Rita Salis

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The attribution to Aristotle of the concept of place as bi-dimensional is firstly based on the identification of place with a surface, supposedly carried out by Aristotle in Physics IV. The identity of place with surface would indeed imply that place were missing the third dimension of depth, for the notion of surface was historically related to the notion of plane. Hence, since natural beings are, by definition, moving beings, and they have a three-dimensional extension, the doctrine of the bi-dimensionality of place would imply the impossibility to explain movement. Depth of place also seems to be neglected in another passage, in which Aristotle rejects the third definition of place as an extension between the extremities of the contained body. Scholars who admit the bi-dimensionality of Aristotelian place emphasize the contrast between the Aristotelian theory of place expounded in Physics and the theory contained in Categories, where the three-dimensionality of place is explicitly admitted. The aim of this paper is to try to convey additional arguments in favour of the three-dimensionality of Aristotelian place, based on the criterion of a more literal reading of the Aristotelian text.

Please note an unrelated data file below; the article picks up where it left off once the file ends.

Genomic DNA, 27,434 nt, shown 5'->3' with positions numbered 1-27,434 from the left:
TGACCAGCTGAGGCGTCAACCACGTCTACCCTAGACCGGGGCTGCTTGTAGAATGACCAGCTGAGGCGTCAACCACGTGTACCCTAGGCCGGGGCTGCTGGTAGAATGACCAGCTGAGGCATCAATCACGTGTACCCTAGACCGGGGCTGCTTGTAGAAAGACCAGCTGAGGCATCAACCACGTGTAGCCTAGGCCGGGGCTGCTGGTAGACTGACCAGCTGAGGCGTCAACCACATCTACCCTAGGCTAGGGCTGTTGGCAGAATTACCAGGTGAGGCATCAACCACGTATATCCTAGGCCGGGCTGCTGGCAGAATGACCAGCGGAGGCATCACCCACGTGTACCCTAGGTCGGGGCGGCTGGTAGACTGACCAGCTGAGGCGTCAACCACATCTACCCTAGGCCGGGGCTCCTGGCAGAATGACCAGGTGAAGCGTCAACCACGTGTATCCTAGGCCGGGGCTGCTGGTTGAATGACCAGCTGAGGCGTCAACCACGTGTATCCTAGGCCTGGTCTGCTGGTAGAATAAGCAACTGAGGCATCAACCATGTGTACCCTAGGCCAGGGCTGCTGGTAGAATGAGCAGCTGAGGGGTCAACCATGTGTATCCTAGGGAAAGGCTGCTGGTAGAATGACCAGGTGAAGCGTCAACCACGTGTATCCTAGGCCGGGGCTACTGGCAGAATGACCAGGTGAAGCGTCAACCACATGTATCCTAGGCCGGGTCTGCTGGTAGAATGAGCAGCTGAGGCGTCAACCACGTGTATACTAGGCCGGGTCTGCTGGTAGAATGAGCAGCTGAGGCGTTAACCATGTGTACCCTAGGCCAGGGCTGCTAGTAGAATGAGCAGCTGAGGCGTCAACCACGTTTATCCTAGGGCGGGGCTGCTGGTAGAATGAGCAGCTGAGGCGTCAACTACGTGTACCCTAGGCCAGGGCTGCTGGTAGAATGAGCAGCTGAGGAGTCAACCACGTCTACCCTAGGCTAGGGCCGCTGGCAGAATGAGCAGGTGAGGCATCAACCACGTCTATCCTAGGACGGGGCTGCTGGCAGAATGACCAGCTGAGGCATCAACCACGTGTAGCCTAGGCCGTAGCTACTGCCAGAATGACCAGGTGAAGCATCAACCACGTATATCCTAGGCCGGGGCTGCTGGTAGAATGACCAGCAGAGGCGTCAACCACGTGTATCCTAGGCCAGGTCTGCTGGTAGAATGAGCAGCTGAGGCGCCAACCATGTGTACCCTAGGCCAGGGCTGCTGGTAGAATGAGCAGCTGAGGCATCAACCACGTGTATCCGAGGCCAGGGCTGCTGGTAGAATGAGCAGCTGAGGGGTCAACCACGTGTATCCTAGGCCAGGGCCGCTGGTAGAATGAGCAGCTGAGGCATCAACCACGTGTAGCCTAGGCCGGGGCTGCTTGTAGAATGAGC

Aristotle, Physics, Place, Extension, Surface, Three-dimensionality.

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